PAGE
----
Camp for Kids with Autism Teaches Hands-on Lessons

Jason Quam and Danielle Prol

Camper Jason Quam uses a water gun while Clinician Danielle Prol supervises. Activities like this during outdoor play time teach motor skills

Dressed in matching red T-shirts, 30 children have been crisscrossing campus since mid-June for typical summer camp activities: art and crafts, singing and dancing, listening to stories told by counselors.

They are the 2011 campers in the Radford University Summer RiteCare© Clinic, sponsored by the Scottish Rite Foundation for children with autism. Campers this year range in age from 23 months to 16 years. They vary in ability from non-speaking to high functioning.

“We are so fortunate to have the support of the Scottish Rite,” said Diane Millar, associate professor in the Department of Communication Sciences and Disorders and director of the camp. “I am not sure they truly understand the extent of their kindness. For the past four years, we have been able to focus on the unique challenges faced by children with language disorders due to autism.”

Scottish Rite and the Department of Communication Sciences and Disorders have collaborated to offer an annual summer program on campus since 1995. Faculty members and students from other disciplines are also involved.

This year’s staff includes graduate students and 20 other volunteers, including one graduate student’s mother – “She is fabulous!” Millar said. Music therapy sessions this year are led by students Brent Beeson and Stacey Hargis, dance by student Brandi Holland, and art by Jessie Perkinson.

camper making paper flowers

Emily Goria shows camper Jara Lewis how to begin a crafts project. The exercise teaches campers to listen to directions and make eye contact.

“We try to create a ‘camp’ environment so that children are able to practice their language skills in a natural context,” Millar said. “This is impossible in a sterile therapy room in which children work one-on-one with an adult. For many of our children, they receive more therapy during camp than they do all year at school.”

Millar and Patricia Rossi, an instructor in the Department of Communication Sciences and Disorders, developed the program, manage it and work closely with participating families.

An essential part of camp, which is in session three days a week, is including equal numbers of children who have disorders and peers who do not. These peer models – some siblings, others children of staff members and volunteers – help to recreate the scene on a typical playground or in a school classroom, Millar said. This year’s camp roster includes 14 children with autism spectrum disorders and 16 peers.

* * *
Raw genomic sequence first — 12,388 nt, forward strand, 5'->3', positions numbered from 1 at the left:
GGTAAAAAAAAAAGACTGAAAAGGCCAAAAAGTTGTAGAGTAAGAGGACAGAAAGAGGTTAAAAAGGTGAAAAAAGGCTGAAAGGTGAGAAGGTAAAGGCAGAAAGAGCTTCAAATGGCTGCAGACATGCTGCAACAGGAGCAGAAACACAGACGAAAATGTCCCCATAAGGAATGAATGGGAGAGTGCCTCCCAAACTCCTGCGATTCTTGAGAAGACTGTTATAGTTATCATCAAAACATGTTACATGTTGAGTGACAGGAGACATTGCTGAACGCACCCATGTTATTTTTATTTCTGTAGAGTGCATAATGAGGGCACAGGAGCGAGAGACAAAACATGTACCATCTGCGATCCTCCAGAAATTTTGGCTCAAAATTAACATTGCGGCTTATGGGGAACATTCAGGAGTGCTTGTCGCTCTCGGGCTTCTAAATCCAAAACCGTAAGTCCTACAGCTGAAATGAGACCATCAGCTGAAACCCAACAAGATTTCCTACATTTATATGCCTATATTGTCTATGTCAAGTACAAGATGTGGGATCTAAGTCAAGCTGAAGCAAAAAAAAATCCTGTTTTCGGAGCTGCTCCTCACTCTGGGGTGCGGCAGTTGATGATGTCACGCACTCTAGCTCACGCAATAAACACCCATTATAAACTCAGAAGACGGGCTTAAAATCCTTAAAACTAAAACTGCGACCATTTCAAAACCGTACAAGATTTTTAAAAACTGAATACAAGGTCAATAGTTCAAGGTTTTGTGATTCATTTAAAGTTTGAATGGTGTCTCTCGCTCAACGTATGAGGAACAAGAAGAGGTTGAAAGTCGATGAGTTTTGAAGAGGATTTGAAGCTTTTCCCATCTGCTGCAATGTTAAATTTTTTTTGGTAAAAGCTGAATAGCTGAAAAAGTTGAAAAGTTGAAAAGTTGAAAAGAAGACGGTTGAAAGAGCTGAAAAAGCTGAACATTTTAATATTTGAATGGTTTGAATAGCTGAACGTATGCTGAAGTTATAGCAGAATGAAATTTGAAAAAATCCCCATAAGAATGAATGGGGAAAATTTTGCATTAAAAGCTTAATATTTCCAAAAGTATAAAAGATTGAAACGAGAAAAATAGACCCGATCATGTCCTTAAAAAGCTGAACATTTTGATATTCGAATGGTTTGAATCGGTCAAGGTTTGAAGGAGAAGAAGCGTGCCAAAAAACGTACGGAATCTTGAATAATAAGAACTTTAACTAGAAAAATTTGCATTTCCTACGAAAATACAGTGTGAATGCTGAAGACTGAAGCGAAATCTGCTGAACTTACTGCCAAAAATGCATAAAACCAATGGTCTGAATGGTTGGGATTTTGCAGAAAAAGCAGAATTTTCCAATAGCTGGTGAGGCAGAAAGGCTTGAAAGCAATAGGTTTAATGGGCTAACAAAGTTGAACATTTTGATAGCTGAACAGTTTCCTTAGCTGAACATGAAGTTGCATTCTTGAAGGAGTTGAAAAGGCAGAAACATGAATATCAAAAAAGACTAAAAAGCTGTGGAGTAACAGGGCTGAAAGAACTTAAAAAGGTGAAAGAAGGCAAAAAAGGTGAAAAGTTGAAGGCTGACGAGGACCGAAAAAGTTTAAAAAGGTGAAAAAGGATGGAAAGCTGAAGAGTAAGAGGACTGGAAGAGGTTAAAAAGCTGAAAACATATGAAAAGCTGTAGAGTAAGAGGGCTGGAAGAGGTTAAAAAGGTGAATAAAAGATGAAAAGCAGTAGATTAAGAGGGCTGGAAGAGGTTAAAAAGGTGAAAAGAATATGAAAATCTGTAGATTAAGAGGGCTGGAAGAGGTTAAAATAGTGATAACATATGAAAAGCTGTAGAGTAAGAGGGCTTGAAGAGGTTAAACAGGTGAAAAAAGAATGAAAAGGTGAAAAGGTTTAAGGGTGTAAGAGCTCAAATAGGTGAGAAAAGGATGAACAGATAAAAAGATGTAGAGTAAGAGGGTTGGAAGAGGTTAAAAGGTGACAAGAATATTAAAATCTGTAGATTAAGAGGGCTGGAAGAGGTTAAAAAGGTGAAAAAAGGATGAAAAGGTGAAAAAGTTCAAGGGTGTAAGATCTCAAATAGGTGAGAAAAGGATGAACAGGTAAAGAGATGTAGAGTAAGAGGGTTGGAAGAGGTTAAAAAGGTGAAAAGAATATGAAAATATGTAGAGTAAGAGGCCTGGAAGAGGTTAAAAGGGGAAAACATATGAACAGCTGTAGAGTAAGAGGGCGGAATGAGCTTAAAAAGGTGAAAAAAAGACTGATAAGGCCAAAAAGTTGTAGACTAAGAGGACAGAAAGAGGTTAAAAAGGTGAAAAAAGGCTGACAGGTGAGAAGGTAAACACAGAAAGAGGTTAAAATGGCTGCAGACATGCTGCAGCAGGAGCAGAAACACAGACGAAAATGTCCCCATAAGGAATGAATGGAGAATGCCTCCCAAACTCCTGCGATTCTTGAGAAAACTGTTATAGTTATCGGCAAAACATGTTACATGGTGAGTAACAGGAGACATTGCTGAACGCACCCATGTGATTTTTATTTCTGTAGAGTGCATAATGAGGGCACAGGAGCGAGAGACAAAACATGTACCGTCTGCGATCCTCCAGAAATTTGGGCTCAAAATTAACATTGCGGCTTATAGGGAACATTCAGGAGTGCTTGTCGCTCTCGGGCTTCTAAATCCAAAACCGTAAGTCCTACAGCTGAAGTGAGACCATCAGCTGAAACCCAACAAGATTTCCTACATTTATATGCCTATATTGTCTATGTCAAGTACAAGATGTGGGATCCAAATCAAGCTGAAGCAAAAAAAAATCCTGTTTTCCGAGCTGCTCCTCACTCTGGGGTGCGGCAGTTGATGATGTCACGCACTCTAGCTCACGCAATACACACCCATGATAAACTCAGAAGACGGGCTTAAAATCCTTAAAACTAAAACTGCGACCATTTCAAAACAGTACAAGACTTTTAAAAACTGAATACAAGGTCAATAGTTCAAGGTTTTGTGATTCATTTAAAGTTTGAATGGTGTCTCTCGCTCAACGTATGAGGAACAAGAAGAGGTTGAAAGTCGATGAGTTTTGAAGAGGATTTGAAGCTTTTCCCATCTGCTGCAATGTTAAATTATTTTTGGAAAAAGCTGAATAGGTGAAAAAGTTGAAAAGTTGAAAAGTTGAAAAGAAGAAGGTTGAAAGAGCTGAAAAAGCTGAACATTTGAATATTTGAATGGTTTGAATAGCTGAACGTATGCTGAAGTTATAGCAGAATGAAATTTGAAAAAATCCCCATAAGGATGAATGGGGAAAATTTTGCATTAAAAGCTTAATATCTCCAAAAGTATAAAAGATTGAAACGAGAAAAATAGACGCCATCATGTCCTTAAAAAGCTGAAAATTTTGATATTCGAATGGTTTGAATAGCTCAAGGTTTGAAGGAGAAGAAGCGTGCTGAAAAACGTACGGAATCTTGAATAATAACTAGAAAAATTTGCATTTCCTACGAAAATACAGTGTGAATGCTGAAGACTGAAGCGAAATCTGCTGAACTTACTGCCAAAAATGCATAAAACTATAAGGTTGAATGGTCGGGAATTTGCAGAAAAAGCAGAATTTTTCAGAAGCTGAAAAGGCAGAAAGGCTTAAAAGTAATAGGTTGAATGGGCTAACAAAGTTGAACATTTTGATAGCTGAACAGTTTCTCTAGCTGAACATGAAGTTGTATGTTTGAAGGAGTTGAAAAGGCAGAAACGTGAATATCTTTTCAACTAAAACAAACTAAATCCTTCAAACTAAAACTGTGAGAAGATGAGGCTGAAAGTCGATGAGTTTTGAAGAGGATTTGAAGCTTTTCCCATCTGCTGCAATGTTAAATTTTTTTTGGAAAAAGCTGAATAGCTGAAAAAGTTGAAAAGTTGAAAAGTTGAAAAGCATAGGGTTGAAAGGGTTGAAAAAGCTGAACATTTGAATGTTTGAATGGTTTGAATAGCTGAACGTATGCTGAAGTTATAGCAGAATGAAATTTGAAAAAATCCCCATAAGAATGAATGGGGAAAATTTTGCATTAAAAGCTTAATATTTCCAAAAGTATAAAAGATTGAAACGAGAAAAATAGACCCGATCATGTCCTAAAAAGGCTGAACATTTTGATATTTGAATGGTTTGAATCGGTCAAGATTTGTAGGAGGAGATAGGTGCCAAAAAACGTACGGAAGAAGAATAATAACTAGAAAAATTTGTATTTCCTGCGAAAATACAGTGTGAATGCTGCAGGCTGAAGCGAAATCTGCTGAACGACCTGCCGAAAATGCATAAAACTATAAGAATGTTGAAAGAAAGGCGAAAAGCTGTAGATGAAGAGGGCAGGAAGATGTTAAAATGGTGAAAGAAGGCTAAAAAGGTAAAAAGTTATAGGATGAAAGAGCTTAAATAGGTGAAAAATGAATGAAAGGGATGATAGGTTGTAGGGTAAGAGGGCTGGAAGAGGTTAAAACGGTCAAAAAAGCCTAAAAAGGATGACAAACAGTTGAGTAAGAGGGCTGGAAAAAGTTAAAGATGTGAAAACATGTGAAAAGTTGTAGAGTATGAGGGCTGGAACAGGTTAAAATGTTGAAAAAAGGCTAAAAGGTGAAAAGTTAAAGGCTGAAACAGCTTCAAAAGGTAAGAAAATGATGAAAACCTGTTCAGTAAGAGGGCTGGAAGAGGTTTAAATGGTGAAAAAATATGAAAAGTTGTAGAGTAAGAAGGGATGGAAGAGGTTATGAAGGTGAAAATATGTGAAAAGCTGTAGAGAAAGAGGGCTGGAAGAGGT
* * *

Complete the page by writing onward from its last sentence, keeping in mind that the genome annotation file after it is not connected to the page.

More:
Parents come to camp too, attending workshops that prepare them to help their children at home with the lessons learned at camp. Families apply to participate and attend for free, with a stipend offered to cover costs such as transportation to and from campus.

“In addition to changing the lives of children with autism, the Scottish Rite transforms the lives of their families,” Millar said. “During camp, parents are able to work alongside the therapists to learn the techniques we use.”

This year’s program staff includes two speech-language pathologists from the Floyd County Public Schools: Jessica Cartwright and Pam Linkous.

“This summer, several parents have told me they feel blessed to have found us,” Millar said. “I think we are blessed to have the Scottish Rite believe in our program and give us the support we need to do all we can for these incredible families.”

Story time with kids.

James Cole, Scottish Rite Masons’ Sovereign Grand Inspector General in Virginia, reads to campers as part of a luncheon honoring the Scottish Rite Foundation.

Camp opened June 13 and concluded July 1 with a luncheon honoring the Scottish Rite Foundation, which included therapy simulations, musical presentations by the campers, and a book reading by James Cole, Scottish Rite Masons’ Sovereign Grand Inspector General in Virginia. Cole also presented a check in the amount of $33,000 to Raymond Linville, dean of the Waldron College of Health and Human Services, to help fund future clinics. To date, the Scottish Rite Foundation has given more than $720,000 to Radford University to support initiatives that enhance children's literacy and language skills.

“The Scottish Rite would like to thank families and friends and those who continue to make the things happen that you saw here today,” said Cole during the check presentation. “I especially want to thank the families and parents who bring the children to camp and hopefully, by the grace of God, this will continue to improve their communication.”


Jun 27, 2011
Deanne Estrada